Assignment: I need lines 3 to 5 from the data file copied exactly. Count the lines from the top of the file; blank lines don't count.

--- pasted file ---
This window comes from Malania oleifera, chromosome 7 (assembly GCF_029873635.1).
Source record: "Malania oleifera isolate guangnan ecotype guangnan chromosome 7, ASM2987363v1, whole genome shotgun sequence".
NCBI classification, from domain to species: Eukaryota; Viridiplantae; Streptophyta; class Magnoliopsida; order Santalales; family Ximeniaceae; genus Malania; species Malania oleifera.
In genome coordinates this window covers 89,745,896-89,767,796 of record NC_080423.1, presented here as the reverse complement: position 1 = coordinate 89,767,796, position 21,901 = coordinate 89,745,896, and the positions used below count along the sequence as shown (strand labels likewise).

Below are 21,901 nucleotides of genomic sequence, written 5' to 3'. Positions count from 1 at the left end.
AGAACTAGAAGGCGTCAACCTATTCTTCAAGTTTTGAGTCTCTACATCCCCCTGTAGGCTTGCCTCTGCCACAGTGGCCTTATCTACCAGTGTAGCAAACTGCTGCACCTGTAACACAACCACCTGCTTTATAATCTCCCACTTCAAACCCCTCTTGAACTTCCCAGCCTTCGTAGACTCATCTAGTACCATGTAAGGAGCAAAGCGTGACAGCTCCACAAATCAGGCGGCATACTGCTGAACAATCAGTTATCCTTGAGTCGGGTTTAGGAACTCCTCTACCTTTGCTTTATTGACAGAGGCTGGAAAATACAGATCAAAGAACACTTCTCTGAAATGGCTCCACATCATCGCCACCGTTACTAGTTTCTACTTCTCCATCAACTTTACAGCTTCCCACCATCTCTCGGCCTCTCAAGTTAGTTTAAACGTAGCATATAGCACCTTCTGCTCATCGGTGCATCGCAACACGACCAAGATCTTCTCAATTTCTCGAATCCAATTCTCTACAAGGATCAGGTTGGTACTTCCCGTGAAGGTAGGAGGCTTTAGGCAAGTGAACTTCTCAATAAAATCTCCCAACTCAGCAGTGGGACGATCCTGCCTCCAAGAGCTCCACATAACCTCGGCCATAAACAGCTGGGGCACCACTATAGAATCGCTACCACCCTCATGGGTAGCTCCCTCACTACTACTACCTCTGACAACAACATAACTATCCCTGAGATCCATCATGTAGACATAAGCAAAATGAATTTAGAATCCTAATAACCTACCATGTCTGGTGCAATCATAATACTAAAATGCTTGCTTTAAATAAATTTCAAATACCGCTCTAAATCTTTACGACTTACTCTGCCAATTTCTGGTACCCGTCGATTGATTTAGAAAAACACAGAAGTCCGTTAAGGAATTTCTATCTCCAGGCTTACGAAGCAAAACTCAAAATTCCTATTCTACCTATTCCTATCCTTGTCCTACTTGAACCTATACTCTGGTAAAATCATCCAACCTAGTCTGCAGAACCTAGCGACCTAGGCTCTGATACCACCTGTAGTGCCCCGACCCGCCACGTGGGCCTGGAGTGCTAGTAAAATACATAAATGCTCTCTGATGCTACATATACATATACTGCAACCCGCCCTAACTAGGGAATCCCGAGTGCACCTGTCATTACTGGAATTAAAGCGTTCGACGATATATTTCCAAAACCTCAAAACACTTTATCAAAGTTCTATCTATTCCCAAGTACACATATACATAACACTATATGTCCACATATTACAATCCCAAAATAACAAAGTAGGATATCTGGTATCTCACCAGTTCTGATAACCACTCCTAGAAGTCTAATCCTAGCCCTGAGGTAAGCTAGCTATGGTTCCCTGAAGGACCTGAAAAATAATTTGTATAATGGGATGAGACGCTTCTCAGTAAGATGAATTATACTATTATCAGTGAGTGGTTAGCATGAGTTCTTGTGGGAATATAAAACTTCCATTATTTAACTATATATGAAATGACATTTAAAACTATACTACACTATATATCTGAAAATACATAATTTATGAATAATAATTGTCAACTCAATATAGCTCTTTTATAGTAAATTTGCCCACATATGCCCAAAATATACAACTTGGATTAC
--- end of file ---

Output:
NCBI classification, from domain to species: Eukaryota; Viridiplantae; Streptophyta; class Magnoliopsida; order Santalales; family Ximeniaceae; genus Malania; species Malania oleifera.
In genome coordinates this window covers 89,745,896-89,767,796 of record NC_080423.1, presented here as the reverse complement: position 1 = coordinate 89,767,796, position 21,901 = coordinate 89,745,896, and the positions used below count along the sequence as shown (strand labels likewise).

Below are 21,901 nucleotides of genomic sequence, written 5' to 3'. Positions count from 1 at the left end.